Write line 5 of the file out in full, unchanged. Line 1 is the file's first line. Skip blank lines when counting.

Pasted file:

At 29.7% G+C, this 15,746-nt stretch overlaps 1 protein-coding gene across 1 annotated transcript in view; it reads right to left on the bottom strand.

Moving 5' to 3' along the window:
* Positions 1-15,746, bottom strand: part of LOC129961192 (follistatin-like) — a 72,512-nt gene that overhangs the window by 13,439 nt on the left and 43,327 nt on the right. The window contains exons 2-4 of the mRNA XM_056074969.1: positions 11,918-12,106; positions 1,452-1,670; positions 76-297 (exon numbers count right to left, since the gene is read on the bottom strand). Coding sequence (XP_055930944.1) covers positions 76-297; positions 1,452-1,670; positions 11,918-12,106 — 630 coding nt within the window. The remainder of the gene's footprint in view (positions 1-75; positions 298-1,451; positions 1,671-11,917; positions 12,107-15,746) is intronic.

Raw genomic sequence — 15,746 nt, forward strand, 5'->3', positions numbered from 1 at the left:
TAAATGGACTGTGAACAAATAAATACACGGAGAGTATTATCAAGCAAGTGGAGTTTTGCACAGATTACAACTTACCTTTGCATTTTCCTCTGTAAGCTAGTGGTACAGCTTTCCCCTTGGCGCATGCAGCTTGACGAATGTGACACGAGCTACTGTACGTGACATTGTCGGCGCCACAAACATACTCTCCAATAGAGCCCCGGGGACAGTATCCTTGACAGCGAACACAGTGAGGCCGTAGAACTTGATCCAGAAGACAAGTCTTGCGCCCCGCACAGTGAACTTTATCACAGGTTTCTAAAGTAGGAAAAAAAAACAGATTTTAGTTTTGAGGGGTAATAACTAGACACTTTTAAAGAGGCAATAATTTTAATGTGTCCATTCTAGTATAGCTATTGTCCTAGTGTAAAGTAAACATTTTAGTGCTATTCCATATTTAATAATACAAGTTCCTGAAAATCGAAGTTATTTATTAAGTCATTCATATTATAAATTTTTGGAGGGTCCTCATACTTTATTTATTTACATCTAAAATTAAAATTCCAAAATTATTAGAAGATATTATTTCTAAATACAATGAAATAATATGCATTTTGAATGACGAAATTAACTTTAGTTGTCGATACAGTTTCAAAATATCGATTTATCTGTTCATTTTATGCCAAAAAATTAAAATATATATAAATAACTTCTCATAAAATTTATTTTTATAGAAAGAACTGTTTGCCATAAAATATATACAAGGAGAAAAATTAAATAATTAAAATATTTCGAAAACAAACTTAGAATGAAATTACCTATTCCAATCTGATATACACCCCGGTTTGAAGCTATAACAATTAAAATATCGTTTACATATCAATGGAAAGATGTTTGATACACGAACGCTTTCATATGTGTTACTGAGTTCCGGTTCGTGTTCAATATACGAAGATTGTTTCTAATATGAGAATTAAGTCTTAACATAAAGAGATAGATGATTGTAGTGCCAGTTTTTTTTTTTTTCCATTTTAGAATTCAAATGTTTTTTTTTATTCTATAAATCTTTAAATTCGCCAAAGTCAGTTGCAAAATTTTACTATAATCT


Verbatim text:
TAAATGGACTGTGAACAAATAAATACACGGAGAGTATTATCAAGCAAGTGGAGTTTTGCACAGATTACAACTTACCTTTGCATTTTCCTCTGTAAGCTAGTGGTACAGCTTTCCCCTTGGCGCATGCAGCTTGACGAATGTGACACGAGCTACTGTACGTGACATTGTCGGCGCCACAAACATACTCTCCAATAGAGCCCCGGGGACAGTATCCTTGACAGCGAACACAGTGAGGCCGTAGAACTTGATCCAGAAGACAAGTCTTGCGCCCCGCACAGTGAACTTTATCACAGGTTTCTAAAGTAGGAAAAAAAAACAGATTTTAGTTTTGAGGGGTAATAACTAGACACTTTTAAAGAGGCAATAATTTTAATGTGTCCATTCTAGTATAGCTATTGTCCTAGTGTAAAGTAAACATTTTAGTGCTATTCCATATTTAATAATACAAGTTCCTGAAAATCGAAGTTATTTATTAAGTCATTCATATTATAAATTTTTGGAGGGTCCTCATACTTTATTTATTTACATCTAAAATTAAAATTCCAAAATTATTAGAAGATATTATTTCTAAATACAATGAAATAATATGCATTTTGAATGACGAAATTAACTTTAGTTGTCGATACAGTTTCAAAATATCGATTTATCTGTTCATTTTATGCCAAAAAATTAAAATATATATAAATAACTTCTCATAAAATTTATTTTTATAGAAAGAACTGTTTGCCATAAAATATATACAAGGAGAAAAATTAAATAATTAAAATATTTCGAAAACAAACTTAGAATGAAATTACCTATTCCAATCTGATATACACCCCGGTTTGAAGCTATAACAATTAAAATATCGTTTACATATCAATGGAAAGATGTTTGATACACGAACGCTTTCATATGTGTTACTGAGTTCCGGTTCGTGTTCAATATACGAAGATTGTTTCTAATATGAGAATTAAGTCTTAACATAAAGAGATAGATGATTGTAGTGCCAGTTTTTTTTTTTTTCCATTTTAGAATTCAAATGTTTTTTTTTATTCTATAAATCTTTAAATTCGCCAAAGTCAGTTGCAAAATTTTACTATAATCT